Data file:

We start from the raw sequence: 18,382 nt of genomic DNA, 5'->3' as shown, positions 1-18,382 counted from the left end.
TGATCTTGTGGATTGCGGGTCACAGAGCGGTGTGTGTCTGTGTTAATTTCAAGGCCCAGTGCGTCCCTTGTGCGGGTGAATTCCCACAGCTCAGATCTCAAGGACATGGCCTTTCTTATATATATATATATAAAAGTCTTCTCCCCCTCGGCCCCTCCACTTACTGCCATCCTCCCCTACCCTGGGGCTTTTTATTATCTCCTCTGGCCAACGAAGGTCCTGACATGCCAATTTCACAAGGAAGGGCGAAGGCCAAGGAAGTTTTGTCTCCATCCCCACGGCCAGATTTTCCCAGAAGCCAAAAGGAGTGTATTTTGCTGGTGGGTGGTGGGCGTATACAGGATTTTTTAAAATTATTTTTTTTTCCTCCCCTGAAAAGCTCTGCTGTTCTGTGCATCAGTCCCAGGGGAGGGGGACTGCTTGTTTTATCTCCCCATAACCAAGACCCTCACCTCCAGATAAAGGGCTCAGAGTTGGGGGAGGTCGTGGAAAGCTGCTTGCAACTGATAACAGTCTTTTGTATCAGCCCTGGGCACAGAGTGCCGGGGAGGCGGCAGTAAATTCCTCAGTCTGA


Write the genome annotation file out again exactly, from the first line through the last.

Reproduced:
We start from the raw sequence: 18,382 nt of genomic DNA, 5'->3' as shown, positions 1-18,382 counted from the left end.
TGATCTTGTGGATTGCGGGTCACAGAGCGGTGTGTGTCTGTGTTAATTTCAAGGCCCAGTGCGTCCCTTGTGCGGGTGAATTCCCACAGCTCAGATCTCAAGGACATGGCCTTTCTTATATATATATATATAAAAGTCTTCTCCCCCTCGGCCCCTCCACTTACTGCCATCCTCCCCTACCCTGGGGCTTTTTATTATCTCCTCTGGCCAACGAAGGTCCTGACATGCCAATTTCACAAGGAAGGGCGAAGGCCAAGGAAGTTTTGTCTCCATCCCCACGGCCAGATTTTCCCAGAAGCCAAAAGGAGTGTATTTTGCTGGTGGGTGGTGGGCGTATACAGGATTTTTTAAAATTATTTTTTTTTCCTCCCCTGAAAAGCTCTGCTGTTCTGTGCATCAGTCCCAGGGGAGGGGGACTGCTTGTTTTATCTCCCCATAACCAAGACCCTCACCTCCAGATAAAGGGCTCAGAGTTGGGGGAGGTCGTGGAAAGCTGCTTGCAACTGATAACAGTCTTTTGTATCAGCCCTGGGCACAGAGTGCCGGGGAGGCGGCAGTAAATTCCTCAGTCTGA